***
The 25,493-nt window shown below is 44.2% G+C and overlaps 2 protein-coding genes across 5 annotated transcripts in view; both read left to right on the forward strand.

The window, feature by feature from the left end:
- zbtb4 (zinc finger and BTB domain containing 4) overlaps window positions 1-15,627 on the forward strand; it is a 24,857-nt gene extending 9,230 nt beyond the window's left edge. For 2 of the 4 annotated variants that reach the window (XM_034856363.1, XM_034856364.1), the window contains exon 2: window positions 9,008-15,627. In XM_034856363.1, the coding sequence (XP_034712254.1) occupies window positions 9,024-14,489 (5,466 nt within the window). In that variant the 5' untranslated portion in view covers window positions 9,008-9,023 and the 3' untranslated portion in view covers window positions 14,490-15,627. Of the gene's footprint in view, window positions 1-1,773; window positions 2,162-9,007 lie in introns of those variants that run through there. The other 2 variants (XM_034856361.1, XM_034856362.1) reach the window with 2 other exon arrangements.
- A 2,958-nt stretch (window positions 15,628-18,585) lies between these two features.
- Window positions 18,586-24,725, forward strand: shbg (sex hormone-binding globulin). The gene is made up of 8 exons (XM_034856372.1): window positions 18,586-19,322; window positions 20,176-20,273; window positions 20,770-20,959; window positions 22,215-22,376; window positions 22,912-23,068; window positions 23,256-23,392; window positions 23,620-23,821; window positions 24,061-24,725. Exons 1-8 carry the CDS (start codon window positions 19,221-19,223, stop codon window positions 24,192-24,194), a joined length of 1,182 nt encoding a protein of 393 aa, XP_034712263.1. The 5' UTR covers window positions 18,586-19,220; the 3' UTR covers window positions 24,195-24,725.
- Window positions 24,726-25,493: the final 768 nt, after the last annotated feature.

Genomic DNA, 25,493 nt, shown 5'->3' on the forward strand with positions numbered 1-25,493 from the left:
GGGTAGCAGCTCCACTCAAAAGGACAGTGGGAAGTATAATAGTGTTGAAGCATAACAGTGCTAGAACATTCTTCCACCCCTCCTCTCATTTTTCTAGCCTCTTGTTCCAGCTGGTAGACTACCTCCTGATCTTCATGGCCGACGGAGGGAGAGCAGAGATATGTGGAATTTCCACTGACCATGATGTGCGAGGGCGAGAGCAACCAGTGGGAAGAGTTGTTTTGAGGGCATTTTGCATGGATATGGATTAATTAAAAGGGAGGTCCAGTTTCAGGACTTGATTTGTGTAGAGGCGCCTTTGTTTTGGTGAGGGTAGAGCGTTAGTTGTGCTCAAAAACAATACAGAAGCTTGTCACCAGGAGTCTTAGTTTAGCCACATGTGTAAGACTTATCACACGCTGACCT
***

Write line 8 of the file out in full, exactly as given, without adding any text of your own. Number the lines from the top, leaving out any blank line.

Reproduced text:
GGGTAGCAGCTCCACTCAAAAGGACAGTGGGAAGTATAATAGTGTTGAAGCATAACAGTGCTAGAACATTCTTCCACCCCTCCTCTCATTTTTCTAGCCTCTTGTTCCAGCTGGTAGACTACCTCCTGATCTTCATGGCCGACGGAGGGAGAGCAGAGATATGTGGAATTTCCACTGACCATGATGTGCGAGGGCGAGAGCAACCAGTGGGAAGAGTTGTTTTGAGGGCATTTTGCATGGATATGGATTAATTAAAAGGGAGGTCCAGTTTCAGGACTTGATTTGTGTAGAGGCGCCTTTGTTTTGGTGAGGGTAGAGCGTTAGTTGTGCTCAAAAACAATACAGAAGCTTGTCACCAGGAGTCTTAGTTTAGCCACATGTGTAAGACTTATCACACGCTGACCT